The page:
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Used EV sales catch up with diesels

Electric car charging

Electric vehicles (EVs) registered in 2020 have been representing more than a quarter (27%) of all one-year-old car sales in recent weeks, according to BuyaCar.

The performance sees EVs vying for second place with diesel models in the one-year-old used car market.

BuyaCar believes that battery-powered cars have now crossed the tipping point into becoming a mainstream motoring choice.

Christofer Lloyd, editor of BuyaCar.co.uk, said: "Consumer acceptance of EVs is certainly picking up pace and there is no better sign of that than how EVs are performing as used cars.

"Only a few years ago there were concerns about whether older batteries would hold their charge sufficiently well to make EVs a confident choice in the used market, but we are regularly delivering electric cars up to six years old.

"Another common assumption was that EVs were destined to be typically a second household vehicle, used mainly as a runabout for local trips and this may be borne out during these early days. Our most popular EV is the Nissan Leaf and other firm favourites are the Renault Zoe and the SmartForFour. However, a number of our customers are replacing their main car with an EV and happily spending up to £40,000 to go electric.”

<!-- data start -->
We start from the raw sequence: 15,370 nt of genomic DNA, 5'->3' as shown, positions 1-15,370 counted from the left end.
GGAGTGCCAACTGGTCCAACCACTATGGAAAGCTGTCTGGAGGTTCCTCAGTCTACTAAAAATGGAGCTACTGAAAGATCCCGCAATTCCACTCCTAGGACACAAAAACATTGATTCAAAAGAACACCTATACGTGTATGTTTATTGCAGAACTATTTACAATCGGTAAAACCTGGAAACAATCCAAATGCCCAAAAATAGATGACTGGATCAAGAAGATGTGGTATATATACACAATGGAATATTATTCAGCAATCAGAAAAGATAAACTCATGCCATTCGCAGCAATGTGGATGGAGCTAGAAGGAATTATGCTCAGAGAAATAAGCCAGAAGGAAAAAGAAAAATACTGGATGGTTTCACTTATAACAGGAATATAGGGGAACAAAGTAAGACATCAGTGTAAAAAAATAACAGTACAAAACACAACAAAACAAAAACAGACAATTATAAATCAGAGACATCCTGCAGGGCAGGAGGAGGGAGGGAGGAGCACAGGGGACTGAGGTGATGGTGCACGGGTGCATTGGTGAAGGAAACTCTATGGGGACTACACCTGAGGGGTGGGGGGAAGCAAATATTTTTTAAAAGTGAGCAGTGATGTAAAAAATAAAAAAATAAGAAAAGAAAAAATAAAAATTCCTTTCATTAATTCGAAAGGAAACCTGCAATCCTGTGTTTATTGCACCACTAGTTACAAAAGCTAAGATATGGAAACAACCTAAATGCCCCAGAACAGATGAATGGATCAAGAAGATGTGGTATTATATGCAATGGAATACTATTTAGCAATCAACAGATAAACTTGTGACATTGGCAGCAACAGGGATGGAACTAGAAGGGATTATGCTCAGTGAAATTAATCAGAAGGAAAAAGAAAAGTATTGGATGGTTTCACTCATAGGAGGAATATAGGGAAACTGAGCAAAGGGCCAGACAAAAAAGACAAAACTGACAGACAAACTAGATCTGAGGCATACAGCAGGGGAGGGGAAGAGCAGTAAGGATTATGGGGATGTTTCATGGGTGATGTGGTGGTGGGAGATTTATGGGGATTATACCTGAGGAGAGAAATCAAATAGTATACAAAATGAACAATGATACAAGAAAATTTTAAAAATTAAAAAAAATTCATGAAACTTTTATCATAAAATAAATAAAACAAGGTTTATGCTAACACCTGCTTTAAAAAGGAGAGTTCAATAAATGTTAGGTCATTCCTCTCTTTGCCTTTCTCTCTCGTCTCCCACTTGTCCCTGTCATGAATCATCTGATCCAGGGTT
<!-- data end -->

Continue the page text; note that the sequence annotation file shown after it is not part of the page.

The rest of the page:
Interest in used EVs on BuyaCar.co.uk has grown fast over the past 12 months, with 14% of visitors to the site initially searching for electric cars during November compared to just 8% during November 2020.

Diesel sales continue to slow - especially among cars in the one-to-three year old bracket, where less than one in four buyers are searching for or buying a diesel.

Used EVs are now leaving forecourts faster, according to data from Auto Trader.

Its Fastest Selling Index shows that the average EV is selling in 26 days, compared to 28 days for a petrol car.

But a 47% "green premium" is still putting many potential EV buyers off, with demand for diesel cars ensuring they continue to leave forecourts fastest - in an average of just 24 days.

As the number of EVs on the UK's roads increases, the IMI is warning of a shortfall of almost 36,000 EV-trained technicians if retraining isn’t addressed urgently.

The skills gap is expected to materialise in 2026, when the number of required technicians will exceed the current forecasted number of those trained.



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